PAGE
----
In ruling on a motion to dismiss for failure to state a claim, "a court may generally consider only allegations contained in the pleadings, exhibits attached to the complaint, and matters properly subject to judicial notice." Swartz v. KPMG LLP, 476 F.3d 756, 763 (9th Cir. 2007). If a complaint fails to state a claim, the court should grant leave to amend unless it determines that the pleading could not possibly be cured by the allegation of other facts. Doe v. United States, 58 F.3d 494, 497 (9th Cir. 1995). Leave to amend, however, may be denied where a complaint previously has been amended, or where amendment would be futile. Allen v. City of Beverly Hills, 911 F.2d 367, 373 (9th Cir. 1990).

2. Analysis a. 25 U.S.C. § 1301 and 1302 Claims

Respondent first challenges Petitioner's claims under 25 U.S.C. §§ 1301 and 1302. Section 1301 merely provides the definitions of various terms of the ICRA, and does not contain provisions capable of being violated. The Court therefore strikes Petitioner's § 1301 cause of action under Fed. R. Civ. P. 12(f)(1)*fn10 as redundant of his other claims.

Section 1302 lists a number of substantive constitutional rights afforded to individuals.

However, Title I of the ICRA does not establish or imply a federal civil cause of action to remedy violations of § 1302. See Santa Clara Pueblo, 436 U.S. at 72; Poodry, 85 F.3d at 884 ("Santa Clara Pueblo thus precluded federal interpretation of the substantive provisions of the ICRA, except in cases in which the relief sought could properly be cast as a writ of habeas corpus.") Rather, the ICRA "identifies explicitly only one federal court procedure for enforcement of the substantive guarantees of § 1302: § 1303 makes available to any person 'the privilege of the writ of habeas corpus . . ., in a court of the United States, to test the legality of his detention by order of an Indian tribe.'" Id. at 882 (quoting 25 U.S.C. § 1303).

Here, Respondent argues Petitioner cannot state a § 1302 claim because the ICRA does not provide an individual civil cause of action under that section. This argument fails because Petitioner's allegations under § 1302 are not independent civil causes of action; they ultimately derive from his alleged "illegal banish[ment]," which, as explained below, is also the basis for his claim for habeas corpus relief under § 1303. Petitioner's ability to assert his § 1302 claims therefore turns on his eligibility for relief under § 1303. The Court addresses this issue further below.

b. 25 U.S.C. § 1303 Claim

25 U.S.C. § 1303 (2009) provides, "[t]he privilege of the writ of habeas corpus shall be available to any person, in a court of the United States, to test the legality of his detention by order of an Indian tribe." Petitioner alleges he was denied various procedural and substantive rights under the ICRA as a result of the proceedings that resulted in the Tribe's decision to "illegally banish" him from the reservation. He now challenges the legality of this alleged "detention" under § 1303 and alleges the Tribe's actions denied him: (1) his right to free speech, peaceful assembly, and to petition for a redress of grievances under § 1302(1); (2) his right to a trial, to confront adverse witnesses, to be informed of the nature and cause of accusations against him, to produce favorable witnesses, and to an attorney under § 1302(6); (3) his right to be free from cruel and unusual punishment under § 1302(7); (4) his rights to equal protection and due process under § 1302(8); and (5) his right to a jury trial under § 1302(10). (Petition at 3-4.)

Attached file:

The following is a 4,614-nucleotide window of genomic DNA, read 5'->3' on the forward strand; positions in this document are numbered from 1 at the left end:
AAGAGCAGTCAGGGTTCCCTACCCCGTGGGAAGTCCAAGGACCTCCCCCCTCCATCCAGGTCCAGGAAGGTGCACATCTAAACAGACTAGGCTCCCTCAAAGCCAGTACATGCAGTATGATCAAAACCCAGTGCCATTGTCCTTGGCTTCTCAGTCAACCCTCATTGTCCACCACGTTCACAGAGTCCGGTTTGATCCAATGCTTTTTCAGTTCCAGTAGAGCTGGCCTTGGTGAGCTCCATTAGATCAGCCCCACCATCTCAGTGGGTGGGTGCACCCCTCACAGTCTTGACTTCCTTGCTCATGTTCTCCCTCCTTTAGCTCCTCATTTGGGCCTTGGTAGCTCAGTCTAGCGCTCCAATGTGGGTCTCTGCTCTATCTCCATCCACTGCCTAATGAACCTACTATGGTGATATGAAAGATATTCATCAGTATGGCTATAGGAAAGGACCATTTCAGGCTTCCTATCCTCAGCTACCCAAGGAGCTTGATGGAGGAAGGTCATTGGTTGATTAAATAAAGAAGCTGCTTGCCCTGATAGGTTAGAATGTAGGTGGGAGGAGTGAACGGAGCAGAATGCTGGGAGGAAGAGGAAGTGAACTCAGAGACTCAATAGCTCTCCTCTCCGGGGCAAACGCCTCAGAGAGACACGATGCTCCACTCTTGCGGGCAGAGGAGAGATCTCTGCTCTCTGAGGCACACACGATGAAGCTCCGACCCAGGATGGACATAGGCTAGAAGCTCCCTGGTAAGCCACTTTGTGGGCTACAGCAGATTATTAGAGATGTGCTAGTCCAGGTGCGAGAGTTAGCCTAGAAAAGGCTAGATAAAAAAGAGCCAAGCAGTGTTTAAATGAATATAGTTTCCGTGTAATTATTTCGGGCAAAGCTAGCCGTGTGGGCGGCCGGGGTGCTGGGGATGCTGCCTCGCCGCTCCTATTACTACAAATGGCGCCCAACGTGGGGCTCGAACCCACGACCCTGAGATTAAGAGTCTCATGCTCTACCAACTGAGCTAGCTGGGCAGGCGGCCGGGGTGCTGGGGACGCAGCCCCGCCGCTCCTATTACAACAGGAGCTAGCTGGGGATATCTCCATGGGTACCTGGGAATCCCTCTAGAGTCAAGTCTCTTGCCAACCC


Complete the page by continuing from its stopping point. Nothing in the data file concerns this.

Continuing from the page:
In order to state a claim for habeas corpus relief under § 1303, Petitioner must successfully allege, inter alia, that he is being "detained" within the meaning of the statute. See Poodry, 85 F.3d at 889. In Poodry, court determined the petitioners' banishment constituted "detention" for purposes of § 1303 because the tribe's revocation of the petitioners' tribal membership and subsequent banishment constituted a significant restraint on their liberty to which other members of the tribe were not subject. Id. at 895-97; Quair, 359 F. Supp. 2d at 969. Cf Alire v. Jackson, 65 F. Supp. 2d 1124, 1129 (D. Or. 1999) (finding a tribe's exclusion of a nonmember "[fell] far short of the severe restraint on liberty suffered by the plaintiffs in Poodry" because the plaintiff "[had] not been stripped of her Indian name, her lands, her tribal citizenship, or her tribal membership, nor [had] she been banished frm her own Tribe's reservation or territory.") Petitioner has cited no authority for the proposition that a non-member of a tribe who is excluded from a reservation is "detained" as contemplated by § 1303. In fact, Ninth Circuit authority conclusively establishes that "[i]n the absence of treaty provisions or congressional pronouncements to the contrary, the tribe has the inherent power to exclude non-members from the reservation." Quechan Tribe of Indians v. Rowe, 531 F.2d 408, 410 (9th Cir. 1976).